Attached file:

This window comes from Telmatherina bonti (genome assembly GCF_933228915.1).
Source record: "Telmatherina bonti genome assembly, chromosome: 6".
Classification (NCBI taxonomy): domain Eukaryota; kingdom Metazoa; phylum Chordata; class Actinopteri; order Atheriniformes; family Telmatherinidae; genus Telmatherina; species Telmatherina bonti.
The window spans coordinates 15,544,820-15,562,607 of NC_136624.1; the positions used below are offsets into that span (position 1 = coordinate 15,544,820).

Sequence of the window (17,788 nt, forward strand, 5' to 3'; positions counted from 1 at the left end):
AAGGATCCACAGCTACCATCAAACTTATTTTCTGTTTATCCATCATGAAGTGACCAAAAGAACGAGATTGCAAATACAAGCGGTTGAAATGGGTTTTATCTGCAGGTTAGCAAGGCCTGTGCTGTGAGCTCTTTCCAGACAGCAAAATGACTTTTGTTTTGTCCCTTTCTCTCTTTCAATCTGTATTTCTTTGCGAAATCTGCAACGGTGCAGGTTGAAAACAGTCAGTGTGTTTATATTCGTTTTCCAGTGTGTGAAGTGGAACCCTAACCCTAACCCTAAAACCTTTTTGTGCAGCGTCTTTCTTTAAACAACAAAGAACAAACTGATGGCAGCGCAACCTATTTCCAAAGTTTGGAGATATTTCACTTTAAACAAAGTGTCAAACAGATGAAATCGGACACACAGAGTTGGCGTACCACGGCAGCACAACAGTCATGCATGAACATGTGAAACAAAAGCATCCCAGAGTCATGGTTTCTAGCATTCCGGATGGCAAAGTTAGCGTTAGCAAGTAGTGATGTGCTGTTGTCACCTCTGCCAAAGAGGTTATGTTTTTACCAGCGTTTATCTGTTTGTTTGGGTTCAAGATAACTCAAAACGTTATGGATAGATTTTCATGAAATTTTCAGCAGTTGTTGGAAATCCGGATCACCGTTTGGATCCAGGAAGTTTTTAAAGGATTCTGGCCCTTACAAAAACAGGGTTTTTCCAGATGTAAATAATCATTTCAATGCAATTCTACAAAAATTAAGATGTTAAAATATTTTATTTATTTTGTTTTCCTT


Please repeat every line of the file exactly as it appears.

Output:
This window comes from Telmatherina bonti (genome assembly GCF_933228915.1).
Source record: "Telmatherina bonti genome assembly, chromosome: 6".
Classification (NCBI taxonomy): domain Eukaryota; kingdom Metazoa; phylum Chordata; class Actinopteri; order Atheriniformes; family Telmatherinidae; genus Telmatherina; species Telmatherina bonti.
The window spans coordinates 15,544,820-15,562,607 of NC_136624.1; the positions used below are offsets into that span (position 1 = coordinate 15,544,820).

Sequence of the window (17,788 nt, forward strand, 5' to 3'; positions counted from 1 at the left end):
AAGGATCCACAGCTACCATCAAACTTATTTTCTGTTTATCCATCATGAAGTGACCAAAAGAACGAGATTGCAAATACAAGCGGTTGAAATGGGTTTTATCTGCAGGTTAGCAAGGCCTGTGCTGTGAGCTCTTTCCAGACAGCAAAATGACTTTTGTTTTGTCCCTTTCTCTCTTTCAATCTGTATTTCTTTGCGAAATCTGCAACGGTGCAGGTTGAAAACAGTCAGTGTGTTTATATTCGTTTTCCAGTGTGTGAAGTGGAACCCTAACCCTAACCCTAAAACCTTTTTGTGCAGCGTCTTTCTTTAAACAACAAAGAACAAACTGATGGCAGCGCAACCTATTTCCAAAGTTTGGAGATATTTCACTTTAAACAAAGTGTCAAACAGATGAAATCGGACACACAGAGTTGGCGTACCACGGCAGCACAACAGTCATGCATGAACATGTGAAACAAAAGCATCCCAGAGTCATGGTTTCTAGCATTCCGGATGGCAAAGTTAGCGTTAGCAAGTAGTGATGTGCTGTTGTCACCTCTGCCAAAGAGGTTATGTTTTTACCAGCGTTTATCTGTTTGTTTGGGTTCAAGATAACTCAAAACGTTATGGATAGATTTTCATGAAATTTTCAGCAGTTGTTGGAAATCCGGATCACCGTTTGGATCCAGGAAGTTTTTAAAGGATTCTGGCCCTTACAAAAACAGGGTTTTTCCAGATGTAAATAATCATTTCAATGCAATTCTACAAAAATTAAGATGTTAAAATATTTTATTTATTTTGTTTTCCTT